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Learning as a Cultural Catalyst in Government

Monday, April 22, 2019

At a time when the shelf life for knowledge is decreasing and the pressure to manage critical skills gaps is increasing, continuous upskilling and reskilling has become a strategic imperative for any organization seeking a high-performing, engaged workforce in an age of disruption. The importance of continuous learning has reached an all-time premium in government, given the unique challenges related to frequent hiring freezes, the growing attrition of eligible retirees, and bureaucratic structures that often fail to attract younger or more specialized workers.

Learning at the State of Tennessee

Tennessee met these challenges head-on by being the first state in the country to appoint a chief learning officer to revamp the state’s approach to learning so that it could better attract and retain top talent and comply with legislative demands for increased accountability. As the state’s appointed CLO serving more than 42,000 employees across 95 counties, Trish Holliday began with a vision of transforming Tennessee into a performance-based learning organization that could “grow its own” talent and be a better steward of its training resources.

Learning for Leaders

Successful learning organizations know that engaging and growing talent begins with effective leadership across all levels. To that end, Holliday and her team began transformational efforts with a focus on renewing and reforming the state’s leadership development processes for current, future, and emerging leaders. Senior leaders were actively recruited as learning champions who emphasized that learning was a critical part of everyone’s job responsibility. Middle managers were regularly invited to give input about the tools they needed to be successful as the state transitioned from a tenure-based to a performance-based culture. Frontline supervisors—considered the “heartbeat” of the organization—were taught how to use S.M.A.R.T. goals for performance management, and a four-level certification program was developed to regularly hone supervisors’ skills in keeping with defined core competencies.

One of the hallmarks of the state’s transformation has been the award-winning LEAD Tennessee program, a 12-month intensive, high-impact learning experience that brings together executive leaders and mid-level managers to build a pool of leadership talent. To date, more than 1,000 graduates have completed the program, with program participation contributing to improved job performance and higher rates of retention and promotion.

In addition to LEAD, 24 other specific leadership academies have emerged since the inception of the CLO function in 2012—each of which is sponsored by commissioners from those departments.


Learning for the Long Run

For government organizations to attract, retain, and empower leaders from multiple generations, roles, teams, and skill sets, an environment that’s conducive to continuous learning is essential. We know that if employees aren’t learning, they’re leaving. Yet in times of financial hardship, organizations often make cuts to what they see as nonessential programs, which frequently include training. This is a major risk in government, where nearly every moment is marked by budget deficits, political demands, and evolving administrations.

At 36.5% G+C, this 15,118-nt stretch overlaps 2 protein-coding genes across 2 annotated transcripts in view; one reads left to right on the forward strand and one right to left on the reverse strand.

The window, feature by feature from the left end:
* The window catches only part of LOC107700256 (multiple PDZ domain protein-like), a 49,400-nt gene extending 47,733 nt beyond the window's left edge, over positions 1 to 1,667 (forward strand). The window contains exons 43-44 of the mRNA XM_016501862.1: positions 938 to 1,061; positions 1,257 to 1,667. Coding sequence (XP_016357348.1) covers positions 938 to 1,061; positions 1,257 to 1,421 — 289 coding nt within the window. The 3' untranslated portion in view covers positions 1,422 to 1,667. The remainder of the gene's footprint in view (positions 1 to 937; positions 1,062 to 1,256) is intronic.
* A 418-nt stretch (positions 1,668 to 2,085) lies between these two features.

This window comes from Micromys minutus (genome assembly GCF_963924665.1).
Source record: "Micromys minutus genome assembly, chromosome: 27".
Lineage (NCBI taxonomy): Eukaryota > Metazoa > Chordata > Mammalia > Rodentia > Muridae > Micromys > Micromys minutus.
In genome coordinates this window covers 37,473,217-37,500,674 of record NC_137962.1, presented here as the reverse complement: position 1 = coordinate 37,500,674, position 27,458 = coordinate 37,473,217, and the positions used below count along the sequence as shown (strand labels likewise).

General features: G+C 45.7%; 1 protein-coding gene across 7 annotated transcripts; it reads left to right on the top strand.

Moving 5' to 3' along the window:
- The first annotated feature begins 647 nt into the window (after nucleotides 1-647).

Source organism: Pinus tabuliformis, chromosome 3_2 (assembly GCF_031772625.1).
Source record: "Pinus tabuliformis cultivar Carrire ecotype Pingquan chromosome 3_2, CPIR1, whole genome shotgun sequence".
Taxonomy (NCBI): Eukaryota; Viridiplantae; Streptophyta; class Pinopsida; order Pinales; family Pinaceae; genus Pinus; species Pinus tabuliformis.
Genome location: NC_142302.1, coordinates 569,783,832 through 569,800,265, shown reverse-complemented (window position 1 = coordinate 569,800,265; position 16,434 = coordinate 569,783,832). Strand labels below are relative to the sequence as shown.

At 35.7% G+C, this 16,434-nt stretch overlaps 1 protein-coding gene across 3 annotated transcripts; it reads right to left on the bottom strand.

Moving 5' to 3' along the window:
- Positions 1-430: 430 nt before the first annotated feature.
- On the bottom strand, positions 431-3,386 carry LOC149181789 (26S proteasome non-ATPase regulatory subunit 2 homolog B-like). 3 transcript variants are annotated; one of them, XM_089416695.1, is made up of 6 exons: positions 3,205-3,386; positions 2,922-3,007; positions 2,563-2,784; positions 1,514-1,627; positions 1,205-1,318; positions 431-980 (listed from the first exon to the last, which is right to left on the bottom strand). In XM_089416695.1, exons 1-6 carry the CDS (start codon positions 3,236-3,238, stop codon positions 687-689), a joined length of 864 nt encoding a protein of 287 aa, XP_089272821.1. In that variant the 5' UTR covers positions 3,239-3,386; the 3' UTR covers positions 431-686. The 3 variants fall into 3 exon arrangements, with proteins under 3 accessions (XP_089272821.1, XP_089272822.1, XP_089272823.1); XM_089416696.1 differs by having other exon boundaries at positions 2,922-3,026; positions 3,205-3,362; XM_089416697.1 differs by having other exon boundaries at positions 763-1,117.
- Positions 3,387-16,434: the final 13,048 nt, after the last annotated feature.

To remain stable, flexible, and relevant amid constant change and resource constraints, it’s been mission-critical that Tennessee’s learning and leadership development platforms be seen as a valuable, apolitical part of the state’s strategic success. This goes beyond showing the value of specific initiatives in the short term, but to also showing sustained value over the long run.

Join our session on May 20 at the ATD 2019 International Conference & Exposition to discover proven best practices for growing the kind of mature, resilient, value-added learning enterprise that can stand the test of change and time. Explore how your learning function can meet leadership challenges and close critical skills gaps in the face of shifting capability and business needs. Learn how the state of Tennessee has leveraged a learning organization to catalyze culture change, future-proof its workforce, and become a recognized employer of choice.

Practical tools and tips will be provided, along with lively opportunities to share ideas and resources. Whether you’re in the public or private sector, this session will offer new insights about the promise and potential of learning as a catalyst for organizational growth and transformation.

About the Author

Holly Burkett, SPHR, CPT, has more than 20 years’ experience helping diverse, global organizations achieve strategic change impact with workplace learning and talent management initiatives focused on leadership development, succession planning, career development and coaching, and performance improvement. Formerly with Apple, she is now principal of Evaluation Works, a performance consultancy in Davis, California.

She recently wrote the “Talent Manager as Change Agents” chapter in ATD’s Talent Management Handbook and was a contributor to the Human Resource Certification Institute’s (HRCI’s) The Rise of HR: Wisdom From 73 Thought Leaders, an e-book distributed to more than 1.5 million HR professionals around the globe.

Holly holds a doctorate in human capital development, along with a master’s of human resources and organizational development, and is a frequent conference presenter, international facilitator, and writer.

About the Author

Trish Holliday serves as assistant commissioner and chief learning officer for the Tennessee Department of Human Resources. She provides state appointing authorities with executive coaching and drives overall curriculum development of statewide leadership programs. Contact her at

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